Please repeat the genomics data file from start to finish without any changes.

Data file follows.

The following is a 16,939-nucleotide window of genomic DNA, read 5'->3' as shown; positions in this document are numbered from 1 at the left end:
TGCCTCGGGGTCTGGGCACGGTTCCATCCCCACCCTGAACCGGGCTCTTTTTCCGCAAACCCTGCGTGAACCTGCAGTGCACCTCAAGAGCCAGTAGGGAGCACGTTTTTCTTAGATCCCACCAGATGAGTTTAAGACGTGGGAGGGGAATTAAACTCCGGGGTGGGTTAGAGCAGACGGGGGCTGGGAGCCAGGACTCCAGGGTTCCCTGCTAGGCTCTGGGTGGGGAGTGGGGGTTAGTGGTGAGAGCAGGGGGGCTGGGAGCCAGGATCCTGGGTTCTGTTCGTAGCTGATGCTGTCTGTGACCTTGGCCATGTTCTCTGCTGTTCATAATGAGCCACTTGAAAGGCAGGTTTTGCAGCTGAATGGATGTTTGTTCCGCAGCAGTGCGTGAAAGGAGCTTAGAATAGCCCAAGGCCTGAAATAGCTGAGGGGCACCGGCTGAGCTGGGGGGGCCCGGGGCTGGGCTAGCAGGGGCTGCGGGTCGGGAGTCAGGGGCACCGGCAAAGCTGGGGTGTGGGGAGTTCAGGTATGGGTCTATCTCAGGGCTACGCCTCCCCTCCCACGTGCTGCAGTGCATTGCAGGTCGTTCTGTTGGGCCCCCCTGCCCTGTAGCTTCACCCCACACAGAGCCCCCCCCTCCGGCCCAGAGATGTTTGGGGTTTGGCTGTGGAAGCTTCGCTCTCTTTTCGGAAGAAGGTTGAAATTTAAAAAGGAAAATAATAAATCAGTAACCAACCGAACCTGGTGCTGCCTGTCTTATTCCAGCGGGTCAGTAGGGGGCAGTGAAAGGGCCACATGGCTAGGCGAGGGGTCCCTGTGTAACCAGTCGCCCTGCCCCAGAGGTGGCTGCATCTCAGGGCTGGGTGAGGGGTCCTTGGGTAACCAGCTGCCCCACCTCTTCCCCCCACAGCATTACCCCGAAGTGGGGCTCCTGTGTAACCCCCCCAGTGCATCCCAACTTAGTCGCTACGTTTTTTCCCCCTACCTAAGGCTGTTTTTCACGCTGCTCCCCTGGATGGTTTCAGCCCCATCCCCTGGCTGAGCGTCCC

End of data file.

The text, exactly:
The following is a 16,939-nucleotide window of genomic DNA, read 5'->3' as shown; positions in this document are numbered from 1 at the left end:
TGCCTCGGGGTCTGGGCACGGTTCCATCCCCACCCTGAACCGGGCTCTTTTTCCGCAAACCCTGCGTGAACCTGCAGTGCACCTCAAGAGCCAGTAGGGAGCACGTTTTTCTTAGATCCCACCAGATGAGTTTAAGACGTGGGAGGGGAATTAAACTCCGGGGTGGGTTAGAGCAGACGGGGGCTGGGAGCCAGGACTCCAGGGTTCCCTGCTAGGCTCTGGGTGGGGAGTGGGGGTTAGTGGTGAGAGCAGGGGGGCTGGGAGCCAGGATCCTGGGTTCTGTTCGTAGCTGATGCTGTCTGTGACCTTGGCCATGTTCTCTGCTGTTCATAATGAGCCACTTGAAAGGCAGGTTTTGCAGCTGAATGGATGTTTGTTCCGCAGCAGTGCGTGAAAGGAGCTTAGAATAGCCCAAGGCCTGAAATAGCTGAGGGGCACCGGCTGAGCTGGGGGGGCCCGGGGCTGGGCTAGCAGGGGCTGCGGGTCGGGAGTCAGGGGCACCGGCAAAGCTGGGGTGTGGGGAGTTCAGGTATGGGTCTATCTCAGGGCTACGCCTCCCCTCCCACGTGCTGCAGTGCATTGCAGGTCGTTCTGTTGGGCCCCCCTGCCCTGTAGCTTCACCCCACACAGAGCCCCCCCCTCCGGCCCAGAGATGTTTGGGGTTTGGCTGTGGAAGCTTCGCTCTCTTTTCGGAAGAAGGTTGAAATTTAAAAAGGAAAATAATAAATCAGTAACCAACCGAACCTGGTGCTGCCTGTCTTATTCCAGCGGGTCAGTAGGGGGCAGTGAAAGGGCCACATGGCTAGGCGAGGGGTCCCTGTGTAACCAGTCGCCCTGCCCCAGAGGTGGCTGCATCTCAGGGCTGGGTGAGGGGTCCTTGGGTAACCAGCTGCCCCACCTCTTCCCCCCACAGCATTACCCCGAAGTGGGGCTCCTGTGTAACCCCCCCAGTGCATCCCAACTTAGTCGCTACGTTTTTTCCCCCTACCTAAGGCTGTTTTTCACGCTGCTCCCCTGGATGGTTTCAGCCCCATCCCCTGGCTGAGCGTCCC